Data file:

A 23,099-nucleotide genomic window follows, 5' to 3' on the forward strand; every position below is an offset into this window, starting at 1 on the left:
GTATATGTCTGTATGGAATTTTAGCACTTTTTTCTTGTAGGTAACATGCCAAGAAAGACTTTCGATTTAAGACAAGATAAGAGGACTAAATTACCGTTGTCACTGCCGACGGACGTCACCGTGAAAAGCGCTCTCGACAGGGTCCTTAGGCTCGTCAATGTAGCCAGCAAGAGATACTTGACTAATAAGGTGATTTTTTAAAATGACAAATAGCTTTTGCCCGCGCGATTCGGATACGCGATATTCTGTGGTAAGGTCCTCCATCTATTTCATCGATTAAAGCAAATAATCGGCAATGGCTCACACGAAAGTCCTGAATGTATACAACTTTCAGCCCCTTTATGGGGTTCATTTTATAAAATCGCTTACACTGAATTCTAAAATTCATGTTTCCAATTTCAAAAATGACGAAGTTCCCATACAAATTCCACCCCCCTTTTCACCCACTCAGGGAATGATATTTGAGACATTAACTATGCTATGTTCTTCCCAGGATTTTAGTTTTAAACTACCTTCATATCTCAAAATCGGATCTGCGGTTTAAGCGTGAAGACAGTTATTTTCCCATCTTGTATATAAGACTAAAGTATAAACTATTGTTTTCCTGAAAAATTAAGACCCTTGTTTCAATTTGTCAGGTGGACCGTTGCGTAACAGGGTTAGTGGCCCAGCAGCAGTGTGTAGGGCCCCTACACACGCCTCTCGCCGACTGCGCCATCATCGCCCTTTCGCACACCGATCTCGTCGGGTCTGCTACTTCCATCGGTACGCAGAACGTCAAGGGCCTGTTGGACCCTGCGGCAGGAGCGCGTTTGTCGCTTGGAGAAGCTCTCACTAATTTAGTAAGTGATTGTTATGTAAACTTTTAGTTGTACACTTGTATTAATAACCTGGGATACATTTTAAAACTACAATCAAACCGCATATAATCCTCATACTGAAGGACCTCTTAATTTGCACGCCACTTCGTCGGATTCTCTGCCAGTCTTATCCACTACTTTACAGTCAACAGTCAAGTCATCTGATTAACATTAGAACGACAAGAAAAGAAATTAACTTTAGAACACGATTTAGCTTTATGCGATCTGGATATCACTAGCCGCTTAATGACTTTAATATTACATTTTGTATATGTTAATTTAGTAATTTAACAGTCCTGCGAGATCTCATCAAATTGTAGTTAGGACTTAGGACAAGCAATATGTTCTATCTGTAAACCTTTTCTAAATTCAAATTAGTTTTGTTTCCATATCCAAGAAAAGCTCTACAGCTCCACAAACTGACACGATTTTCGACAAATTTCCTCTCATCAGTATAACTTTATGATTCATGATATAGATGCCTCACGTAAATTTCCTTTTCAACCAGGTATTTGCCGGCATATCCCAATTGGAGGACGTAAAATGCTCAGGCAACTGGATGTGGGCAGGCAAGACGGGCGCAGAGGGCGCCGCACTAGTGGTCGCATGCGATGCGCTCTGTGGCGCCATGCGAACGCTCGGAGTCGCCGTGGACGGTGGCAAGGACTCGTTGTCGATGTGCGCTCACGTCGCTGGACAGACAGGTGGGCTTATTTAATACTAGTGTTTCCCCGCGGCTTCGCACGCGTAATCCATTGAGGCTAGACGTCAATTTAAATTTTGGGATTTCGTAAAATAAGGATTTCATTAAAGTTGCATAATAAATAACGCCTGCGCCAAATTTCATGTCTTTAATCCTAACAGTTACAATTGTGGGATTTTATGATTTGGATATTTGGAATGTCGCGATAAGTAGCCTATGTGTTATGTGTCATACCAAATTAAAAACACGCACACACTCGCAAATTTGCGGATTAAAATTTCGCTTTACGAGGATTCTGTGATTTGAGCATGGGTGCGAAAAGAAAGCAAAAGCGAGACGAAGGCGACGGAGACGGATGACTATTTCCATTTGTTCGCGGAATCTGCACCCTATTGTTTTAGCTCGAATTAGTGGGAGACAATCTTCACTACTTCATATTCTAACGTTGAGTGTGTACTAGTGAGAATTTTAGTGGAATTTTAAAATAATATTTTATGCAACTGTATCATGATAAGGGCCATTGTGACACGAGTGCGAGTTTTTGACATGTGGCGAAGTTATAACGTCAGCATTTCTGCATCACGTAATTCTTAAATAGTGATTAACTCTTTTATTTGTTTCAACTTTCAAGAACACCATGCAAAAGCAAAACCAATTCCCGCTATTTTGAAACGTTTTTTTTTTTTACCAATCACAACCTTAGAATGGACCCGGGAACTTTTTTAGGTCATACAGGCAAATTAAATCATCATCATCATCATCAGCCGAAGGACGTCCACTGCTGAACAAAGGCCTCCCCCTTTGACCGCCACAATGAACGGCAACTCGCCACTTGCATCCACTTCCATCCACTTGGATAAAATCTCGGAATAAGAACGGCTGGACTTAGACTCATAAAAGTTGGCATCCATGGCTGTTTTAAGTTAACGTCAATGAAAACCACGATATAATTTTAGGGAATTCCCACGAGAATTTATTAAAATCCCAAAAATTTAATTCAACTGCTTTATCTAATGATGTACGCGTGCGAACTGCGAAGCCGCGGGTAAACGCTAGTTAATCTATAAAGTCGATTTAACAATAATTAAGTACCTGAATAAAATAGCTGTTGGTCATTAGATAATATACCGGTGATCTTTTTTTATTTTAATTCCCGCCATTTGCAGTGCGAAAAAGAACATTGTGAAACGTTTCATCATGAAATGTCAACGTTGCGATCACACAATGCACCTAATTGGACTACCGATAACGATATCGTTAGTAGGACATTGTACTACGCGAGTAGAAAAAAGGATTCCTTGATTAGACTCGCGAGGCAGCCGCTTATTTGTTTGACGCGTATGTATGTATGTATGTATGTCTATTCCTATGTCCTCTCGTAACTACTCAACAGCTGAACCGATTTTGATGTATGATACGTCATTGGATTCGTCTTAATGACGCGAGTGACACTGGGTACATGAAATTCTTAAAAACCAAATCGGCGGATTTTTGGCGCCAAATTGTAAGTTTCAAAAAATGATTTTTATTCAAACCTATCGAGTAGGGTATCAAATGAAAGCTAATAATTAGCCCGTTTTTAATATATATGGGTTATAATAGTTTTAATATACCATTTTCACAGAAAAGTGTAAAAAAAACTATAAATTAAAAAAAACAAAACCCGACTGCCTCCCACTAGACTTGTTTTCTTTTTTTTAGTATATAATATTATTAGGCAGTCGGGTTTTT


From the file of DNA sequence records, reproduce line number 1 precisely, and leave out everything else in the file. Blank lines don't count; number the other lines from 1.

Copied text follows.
A 23,099-nucleotide genomic window follows, 5' to 3' on the forward strand; every position below is an offset into this window, starting at 1 on the left: